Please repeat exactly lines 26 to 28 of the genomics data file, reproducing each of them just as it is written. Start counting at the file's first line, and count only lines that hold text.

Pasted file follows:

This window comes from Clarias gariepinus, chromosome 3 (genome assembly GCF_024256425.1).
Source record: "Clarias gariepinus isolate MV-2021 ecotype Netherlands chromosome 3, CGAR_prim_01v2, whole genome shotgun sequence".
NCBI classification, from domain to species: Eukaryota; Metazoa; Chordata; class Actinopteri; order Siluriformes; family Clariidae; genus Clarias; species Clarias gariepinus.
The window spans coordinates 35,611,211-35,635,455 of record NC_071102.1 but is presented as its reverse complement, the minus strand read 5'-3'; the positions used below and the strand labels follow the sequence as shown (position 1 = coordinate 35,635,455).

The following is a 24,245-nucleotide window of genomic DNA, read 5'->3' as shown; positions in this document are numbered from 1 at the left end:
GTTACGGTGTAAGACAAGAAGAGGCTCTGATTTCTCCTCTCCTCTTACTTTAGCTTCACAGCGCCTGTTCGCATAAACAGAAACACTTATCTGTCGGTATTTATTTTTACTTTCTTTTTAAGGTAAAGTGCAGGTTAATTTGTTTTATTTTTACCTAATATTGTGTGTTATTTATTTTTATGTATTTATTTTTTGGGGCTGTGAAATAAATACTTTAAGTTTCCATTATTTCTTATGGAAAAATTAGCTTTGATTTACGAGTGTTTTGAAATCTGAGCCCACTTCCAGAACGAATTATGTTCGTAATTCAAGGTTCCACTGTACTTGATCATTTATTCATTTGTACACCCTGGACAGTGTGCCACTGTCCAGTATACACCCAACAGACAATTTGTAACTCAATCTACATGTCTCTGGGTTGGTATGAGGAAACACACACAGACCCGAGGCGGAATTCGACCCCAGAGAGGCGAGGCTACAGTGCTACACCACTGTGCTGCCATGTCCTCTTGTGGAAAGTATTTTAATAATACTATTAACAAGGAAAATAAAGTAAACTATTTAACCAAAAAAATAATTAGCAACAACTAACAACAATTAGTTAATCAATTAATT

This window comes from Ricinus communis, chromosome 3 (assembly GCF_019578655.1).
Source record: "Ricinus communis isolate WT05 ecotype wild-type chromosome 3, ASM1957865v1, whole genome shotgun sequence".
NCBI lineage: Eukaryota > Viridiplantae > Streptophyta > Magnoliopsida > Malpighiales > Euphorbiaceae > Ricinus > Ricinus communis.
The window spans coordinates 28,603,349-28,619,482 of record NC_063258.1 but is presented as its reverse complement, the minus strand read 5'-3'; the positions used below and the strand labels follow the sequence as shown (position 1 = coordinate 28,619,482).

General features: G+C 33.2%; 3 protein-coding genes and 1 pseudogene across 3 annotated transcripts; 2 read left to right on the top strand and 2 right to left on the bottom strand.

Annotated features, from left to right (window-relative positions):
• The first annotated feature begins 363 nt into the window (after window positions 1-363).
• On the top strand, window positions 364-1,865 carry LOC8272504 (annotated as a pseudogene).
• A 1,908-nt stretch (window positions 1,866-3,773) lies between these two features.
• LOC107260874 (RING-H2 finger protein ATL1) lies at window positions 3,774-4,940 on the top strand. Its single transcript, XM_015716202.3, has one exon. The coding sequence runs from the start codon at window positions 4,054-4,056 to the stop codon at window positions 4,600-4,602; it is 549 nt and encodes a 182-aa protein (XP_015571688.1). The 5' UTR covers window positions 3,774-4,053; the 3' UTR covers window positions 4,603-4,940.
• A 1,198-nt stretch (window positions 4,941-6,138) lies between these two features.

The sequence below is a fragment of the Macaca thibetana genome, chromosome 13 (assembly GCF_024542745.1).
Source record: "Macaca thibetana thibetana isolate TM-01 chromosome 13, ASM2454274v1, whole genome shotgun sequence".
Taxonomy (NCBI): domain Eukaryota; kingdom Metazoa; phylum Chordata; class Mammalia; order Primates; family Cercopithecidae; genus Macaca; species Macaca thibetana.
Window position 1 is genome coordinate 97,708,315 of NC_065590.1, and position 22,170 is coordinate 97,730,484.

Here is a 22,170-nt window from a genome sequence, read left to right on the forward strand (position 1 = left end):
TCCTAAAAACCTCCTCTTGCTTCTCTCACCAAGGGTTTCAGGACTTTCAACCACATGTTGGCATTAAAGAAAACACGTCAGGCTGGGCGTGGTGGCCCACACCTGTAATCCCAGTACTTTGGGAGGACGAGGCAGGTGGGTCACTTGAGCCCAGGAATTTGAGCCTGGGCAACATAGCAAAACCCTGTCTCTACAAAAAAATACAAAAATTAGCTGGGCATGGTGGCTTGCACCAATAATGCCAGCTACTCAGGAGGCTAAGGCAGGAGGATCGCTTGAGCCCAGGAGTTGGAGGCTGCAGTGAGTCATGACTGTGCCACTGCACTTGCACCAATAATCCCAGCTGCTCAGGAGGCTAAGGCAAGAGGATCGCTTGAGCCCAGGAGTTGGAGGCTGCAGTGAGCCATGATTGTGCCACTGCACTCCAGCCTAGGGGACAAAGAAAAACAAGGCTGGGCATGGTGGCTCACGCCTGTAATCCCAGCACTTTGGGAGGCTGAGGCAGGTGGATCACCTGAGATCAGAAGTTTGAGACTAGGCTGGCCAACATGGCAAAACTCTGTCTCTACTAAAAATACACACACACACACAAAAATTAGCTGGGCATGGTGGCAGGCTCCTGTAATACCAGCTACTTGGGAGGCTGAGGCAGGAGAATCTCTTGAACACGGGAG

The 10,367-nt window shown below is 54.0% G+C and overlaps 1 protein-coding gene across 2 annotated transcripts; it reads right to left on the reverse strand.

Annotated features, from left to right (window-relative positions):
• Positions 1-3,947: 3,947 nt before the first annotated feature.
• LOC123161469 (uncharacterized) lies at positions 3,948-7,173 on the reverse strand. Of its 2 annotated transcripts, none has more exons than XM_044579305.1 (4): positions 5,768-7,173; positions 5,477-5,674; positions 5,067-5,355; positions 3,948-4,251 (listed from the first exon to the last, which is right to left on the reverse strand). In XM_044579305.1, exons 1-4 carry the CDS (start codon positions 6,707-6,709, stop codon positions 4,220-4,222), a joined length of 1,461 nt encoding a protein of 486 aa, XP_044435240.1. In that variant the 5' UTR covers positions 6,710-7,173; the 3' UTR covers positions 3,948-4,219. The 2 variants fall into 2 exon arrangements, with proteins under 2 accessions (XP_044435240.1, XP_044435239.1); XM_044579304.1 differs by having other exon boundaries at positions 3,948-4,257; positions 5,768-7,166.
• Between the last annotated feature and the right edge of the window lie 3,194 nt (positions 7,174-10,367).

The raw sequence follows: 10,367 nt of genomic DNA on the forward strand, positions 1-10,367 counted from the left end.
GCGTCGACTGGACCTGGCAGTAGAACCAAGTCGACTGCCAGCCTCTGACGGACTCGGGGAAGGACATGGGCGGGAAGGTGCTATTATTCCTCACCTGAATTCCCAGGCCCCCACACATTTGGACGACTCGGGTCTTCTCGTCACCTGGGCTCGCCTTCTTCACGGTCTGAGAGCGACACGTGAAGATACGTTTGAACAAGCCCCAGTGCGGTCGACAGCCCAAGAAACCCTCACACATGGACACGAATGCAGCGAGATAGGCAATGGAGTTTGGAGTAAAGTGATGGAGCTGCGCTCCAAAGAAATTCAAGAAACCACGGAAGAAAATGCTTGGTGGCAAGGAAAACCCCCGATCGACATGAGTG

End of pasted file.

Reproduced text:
• Positions 1-3,947: 3,947 nt before the first annotated feature.
• LOC123161469 (uncharacterized) lies at positions 3,948-7,173 on the reverse strand. Of its 2 annotated transcripts, none has more exons than XM_044579305.1 (4): positions 5,768-7,173; positions 5,477-5,674; positions 5,067-5,355; positions 3,948-4,251 (listed from the first exon to the last, which is right to left on the reverse strand). In XM_044579305.1, exons 1-4 carry the CDS (start codon positions 6,707-6,709, stop codon positions 4,220-4,222), a joined length of 1,461 nt encoding a protein of 486 aa, XP_044435240.1. In that variant the 5' UTR covers positions 6,710-7,173; the 3' UTR covers positions 3,948-4,219. The 2 variants fall into 2 exon arrangements, with proteins under 2 accessions (XP_044435240.1, XP_044435239.1); XM_044579304.1 differs by having other exon boundaries at positions 3,948-4,257; positions 5,768-7,166.
• Between the last annotated feature and the right edge of the window lie 3,194 nt (positions 7,174-10,367).